Three Most Common Types of Surety Bonds

Posted by on Jun 25, 2015 in News | 0 comments

Three Most Common Types of Surety Bonds

In the face of a set of particular risks, surety bonds are designed to guarantee performance so each surety bond must be uniquely tailored to meet specific needs.

So what is a surety bond? It is an agreement under which one party, the surety, guarantees to another party, the obligee, the performance of an obligation by a third party, the principal.

There are three most common types of surety bonds:

Contract Surety

The owner of a construction project or a government project may require a contractor to obtain one of these bonds which include:

  • Bid Bond – This affords protection to a project owner (obligee) in the event a successful bidder will not enter a contract and will not provide the required surety bonds or other security.
  • Performance Bond – This provides protection to the obligee if the contractor defaults on its obligations under the bonded contract.
  • Payment Bond – This guarantees that the contractor will pay subcontractor, labor and material bills associated with the construction project.

Special Risk

This includes coverages for the Securities Industry

Commercial Surety
This type of bond is required of individuals or businesses by the government, legislation or by other entities.  Most insurers provide the following types of commercial surety bonds:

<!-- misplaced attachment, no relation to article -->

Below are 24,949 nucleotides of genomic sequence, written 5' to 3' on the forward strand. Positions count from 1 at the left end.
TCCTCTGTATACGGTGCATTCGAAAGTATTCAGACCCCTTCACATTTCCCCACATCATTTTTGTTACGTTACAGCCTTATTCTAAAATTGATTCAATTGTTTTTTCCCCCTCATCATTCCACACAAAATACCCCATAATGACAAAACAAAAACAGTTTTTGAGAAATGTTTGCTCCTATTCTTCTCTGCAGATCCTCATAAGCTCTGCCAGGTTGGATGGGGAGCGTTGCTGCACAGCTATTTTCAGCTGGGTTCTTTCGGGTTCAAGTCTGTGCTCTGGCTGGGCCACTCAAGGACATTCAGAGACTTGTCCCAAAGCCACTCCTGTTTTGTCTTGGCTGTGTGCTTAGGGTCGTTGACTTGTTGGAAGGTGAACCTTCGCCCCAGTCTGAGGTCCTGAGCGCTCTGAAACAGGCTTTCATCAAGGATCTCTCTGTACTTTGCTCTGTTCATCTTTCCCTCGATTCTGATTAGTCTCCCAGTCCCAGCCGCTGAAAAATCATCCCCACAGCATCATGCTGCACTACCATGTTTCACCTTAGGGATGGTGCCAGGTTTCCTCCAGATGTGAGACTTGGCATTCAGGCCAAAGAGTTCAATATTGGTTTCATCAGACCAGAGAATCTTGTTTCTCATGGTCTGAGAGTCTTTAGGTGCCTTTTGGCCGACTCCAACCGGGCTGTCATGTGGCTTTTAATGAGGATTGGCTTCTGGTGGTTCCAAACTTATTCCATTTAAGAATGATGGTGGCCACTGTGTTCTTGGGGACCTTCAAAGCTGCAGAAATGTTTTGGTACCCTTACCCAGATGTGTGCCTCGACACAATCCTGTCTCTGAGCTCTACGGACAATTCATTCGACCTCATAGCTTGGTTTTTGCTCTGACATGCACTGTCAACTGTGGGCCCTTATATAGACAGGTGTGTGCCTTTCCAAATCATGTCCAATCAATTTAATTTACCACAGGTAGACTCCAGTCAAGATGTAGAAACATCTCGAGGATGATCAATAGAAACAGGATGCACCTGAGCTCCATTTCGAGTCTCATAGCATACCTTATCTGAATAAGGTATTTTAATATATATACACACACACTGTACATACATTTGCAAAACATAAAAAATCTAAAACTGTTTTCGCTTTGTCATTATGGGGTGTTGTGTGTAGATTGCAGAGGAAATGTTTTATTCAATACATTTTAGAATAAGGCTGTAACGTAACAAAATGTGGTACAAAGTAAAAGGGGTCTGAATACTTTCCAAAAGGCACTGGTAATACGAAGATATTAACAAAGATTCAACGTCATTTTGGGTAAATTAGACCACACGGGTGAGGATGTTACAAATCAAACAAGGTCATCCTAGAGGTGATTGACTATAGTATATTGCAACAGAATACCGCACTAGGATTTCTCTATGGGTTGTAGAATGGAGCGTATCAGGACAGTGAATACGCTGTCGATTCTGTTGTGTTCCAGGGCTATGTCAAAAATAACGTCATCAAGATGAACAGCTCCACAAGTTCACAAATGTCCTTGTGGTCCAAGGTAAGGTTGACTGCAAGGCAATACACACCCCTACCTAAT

• License and permit bonds: required by state, municipal or federal ordinance or regulation. These bonds may be required as a condition for engaging in a particular business or exercising a particular privilege. Examples include performance and payment bonds, customs bonds, tax bonds and warehouse bonds.
  • Court bonds, including:
    • Judicial bonds, required of either a plaintiff or defendant in judicial proceedings, to reserve the rights of the opposing litigant or other interested parties
    • Fiduciary bonds, required of those who administer a trust under court supervision.
    • Public official bonds: required by statute for certain holders of public office, to protect the public from malfeasance by an official or from an official’s failure to faithfully perform duties.
  • Miscellaneous bonds: do not fit into any of the other categories above.

Source: www.travelers.com

Leave a Reply

Your email address will not be published. Required fields are marked *

13 − ten =